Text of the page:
OXFORD — The majority of selectmen agreed to table a request to change the sewer rates for the town’s wastewater treatment facility after Selectwoman Samantha Hewey said the town should be business friendly in its decision, but at the same time protect the interests of residents.

The board was asked to change the rates from $112.50 a unit, per quarter to $56 a unit per quarter for businesses and $2 per 100 cubic feet of water consumption to $5.90 per 100 cubic feet of water consumption for residences.

The recommendation by Town Manager Butch Asselin was made at the board’s September 20 meeting.

“The idea was to make it as fair as it could be,” said Asselin of the business rates that would be cut in half. “We want to make it business friendly.”

Asselin said some businesses use a lot of water while others use very little and while residential rates would increase by almost $3 per unit, Asselin said he suspected many residents, for example, are using more water than necessary in watering their lawn and similar activities. In those cases, submeters could be installed to separate out that water usage from the metered. Oxford Casino, for example, may do that, he said. 

Additionally, he said, the new rates would align Oxford with other area towns whose rates are predominantly higher. Norway is about $6, Ellsworth, $7 and Bangor $6 per unit, for example, he said.


The decision to change rates was prompted by concern expressed by one of the local businesses, he said. Of the 11 businesses hooked up, seven will see a reduction in rates, he said.

Resident Sharon Jackson, who is hooked up to the town system, told the board that she did not see the logic in changing the rates. She said the changes appear to “compensate” for the lack of overall hookups in town.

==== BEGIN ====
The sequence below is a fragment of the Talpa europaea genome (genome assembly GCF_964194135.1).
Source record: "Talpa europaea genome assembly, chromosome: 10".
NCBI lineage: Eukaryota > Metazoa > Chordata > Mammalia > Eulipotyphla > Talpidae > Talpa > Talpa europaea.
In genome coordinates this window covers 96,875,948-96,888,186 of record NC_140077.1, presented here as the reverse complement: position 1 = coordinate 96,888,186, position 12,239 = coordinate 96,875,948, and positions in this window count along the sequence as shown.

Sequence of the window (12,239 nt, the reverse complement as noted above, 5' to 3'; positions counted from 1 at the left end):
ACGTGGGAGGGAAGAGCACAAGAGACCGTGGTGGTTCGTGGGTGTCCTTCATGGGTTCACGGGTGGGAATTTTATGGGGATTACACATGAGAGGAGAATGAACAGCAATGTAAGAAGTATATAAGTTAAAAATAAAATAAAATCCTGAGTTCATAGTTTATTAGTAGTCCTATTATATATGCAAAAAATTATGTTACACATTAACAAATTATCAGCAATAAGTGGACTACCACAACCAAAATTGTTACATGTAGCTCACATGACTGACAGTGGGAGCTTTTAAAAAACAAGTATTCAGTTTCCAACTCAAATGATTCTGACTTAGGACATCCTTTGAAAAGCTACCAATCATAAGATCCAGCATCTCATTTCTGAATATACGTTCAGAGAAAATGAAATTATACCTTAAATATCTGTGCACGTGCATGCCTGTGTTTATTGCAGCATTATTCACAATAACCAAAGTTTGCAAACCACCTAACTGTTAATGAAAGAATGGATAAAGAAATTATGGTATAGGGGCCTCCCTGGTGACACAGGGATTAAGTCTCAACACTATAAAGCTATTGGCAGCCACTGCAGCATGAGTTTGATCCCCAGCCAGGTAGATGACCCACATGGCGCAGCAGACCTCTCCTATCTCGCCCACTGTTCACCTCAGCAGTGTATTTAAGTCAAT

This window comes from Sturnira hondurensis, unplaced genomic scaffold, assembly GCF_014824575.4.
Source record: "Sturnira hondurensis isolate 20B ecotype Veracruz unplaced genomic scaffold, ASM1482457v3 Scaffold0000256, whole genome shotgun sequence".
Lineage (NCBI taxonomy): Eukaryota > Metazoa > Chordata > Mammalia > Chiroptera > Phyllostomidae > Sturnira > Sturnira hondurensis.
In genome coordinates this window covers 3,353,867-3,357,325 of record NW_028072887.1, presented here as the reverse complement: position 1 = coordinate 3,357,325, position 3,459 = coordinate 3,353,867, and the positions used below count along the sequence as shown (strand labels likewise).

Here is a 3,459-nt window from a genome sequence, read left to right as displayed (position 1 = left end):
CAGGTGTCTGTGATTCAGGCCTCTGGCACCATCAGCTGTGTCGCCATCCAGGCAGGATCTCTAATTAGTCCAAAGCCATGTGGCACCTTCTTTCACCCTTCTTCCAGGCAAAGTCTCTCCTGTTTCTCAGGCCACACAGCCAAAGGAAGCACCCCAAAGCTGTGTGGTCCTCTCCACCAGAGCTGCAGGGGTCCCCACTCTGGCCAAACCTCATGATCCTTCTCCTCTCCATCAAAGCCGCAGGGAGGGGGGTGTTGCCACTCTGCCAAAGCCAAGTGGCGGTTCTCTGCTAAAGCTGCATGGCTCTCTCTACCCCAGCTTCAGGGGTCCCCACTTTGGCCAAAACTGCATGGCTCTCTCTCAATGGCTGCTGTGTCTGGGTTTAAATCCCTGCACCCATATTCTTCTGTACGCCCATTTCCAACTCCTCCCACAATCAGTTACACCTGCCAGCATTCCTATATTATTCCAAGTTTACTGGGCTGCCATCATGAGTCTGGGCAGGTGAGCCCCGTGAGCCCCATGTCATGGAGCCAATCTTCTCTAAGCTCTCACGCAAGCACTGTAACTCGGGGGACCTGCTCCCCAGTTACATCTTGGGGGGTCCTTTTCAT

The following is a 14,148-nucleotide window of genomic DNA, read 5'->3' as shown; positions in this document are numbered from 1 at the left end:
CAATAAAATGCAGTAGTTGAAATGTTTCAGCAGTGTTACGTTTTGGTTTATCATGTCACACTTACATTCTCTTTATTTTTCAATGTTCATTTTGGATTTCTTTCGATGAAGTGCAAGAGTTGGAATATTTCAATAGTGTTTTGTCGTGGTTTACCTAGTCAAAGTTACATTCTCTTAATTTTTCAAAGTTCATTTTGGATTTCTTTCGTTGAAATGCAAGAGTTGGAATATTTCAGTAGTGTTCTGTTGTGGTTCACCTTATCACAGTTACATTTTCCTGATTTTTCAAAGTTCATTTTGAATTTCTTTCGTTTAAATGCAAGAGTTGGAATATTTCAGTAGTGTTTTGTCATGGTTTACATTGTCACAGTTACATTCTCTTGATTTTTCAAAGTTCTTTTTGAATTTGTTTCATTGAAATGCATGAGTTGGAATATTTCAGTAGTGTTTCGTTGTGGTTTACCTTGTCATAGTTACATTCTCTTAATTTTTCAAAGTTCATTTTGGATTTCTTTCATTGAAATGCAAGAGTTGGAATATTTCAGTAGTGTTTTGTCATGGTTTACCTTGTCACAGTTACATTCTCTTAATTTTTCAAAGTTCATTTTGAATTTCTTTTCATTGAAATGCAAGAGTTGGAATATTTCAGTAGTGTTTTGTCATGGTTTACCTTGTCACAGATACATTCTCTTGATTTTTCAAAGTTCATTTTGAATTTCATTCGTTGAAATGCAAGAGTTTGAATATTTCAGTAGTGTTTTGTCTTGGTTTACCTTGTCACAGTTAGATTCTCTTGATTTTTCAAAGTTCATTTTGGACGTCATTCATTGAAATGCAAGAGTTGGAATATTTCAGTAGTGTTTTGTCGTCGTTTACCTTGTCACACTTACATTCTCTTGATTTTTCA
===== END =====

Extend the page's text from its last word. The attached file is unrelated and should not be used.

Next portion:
According to Jackson’s calculation her bill would increase by $79 under the proposed increases.

So far only 12 households and eight businesses have hooked up to the $28 million, state of the art facility treatment plant – a far less number than originally predicted.

At the time of its opening in 2016 the plant, which was built using funds from the USDA Rural Development and was the first in the state to use an ultra violet cleansing method, officials said by the end of its first full year in operation,  the project could provide 297 residents and 383 total users with a safe, efficient and environmentally responsible way to manage waste.

Getting large businesses to hook up was always considered essential.


At the time of the opening, project engineers said hooking Wal-Mart up, for example, would have the same effect as hooking up a large number of private homes. Wal-Mart recently declined, again, to hook up, but since the plant’s opening, other businesses, including the Oxford Casino Hotel have been added.

The facility is designed to grow with need.

The hookups are necessary to pay back the debt and to keep the plant fully functional with adequate water flows.

Jackson told selectmen she believes the that higher rates for residences  won’t sit well with prospective new customers.

“I can’t see anyone being interested in signing up for sewer,” said Jackson. “This is a major increase in consumption.” said Jackson of the proposed higher rates.

“It costs us more to get rid of dirty water than it does to bring in clean water,” said another resident who is hooked into the system and said her consumption is not based on watering her lawn, but more to do with the 15 loads of laundry she does  each week for her family, including four children.

“Let’s go back and take a closer look at the impacts before we move forward,” said Selectman Scott Hunter.

On three to one vote, with Selectman Floyd Thayer dissenting and Selectman Caldwell Jackson absent, the board agreed to table the matter pending further investigation.

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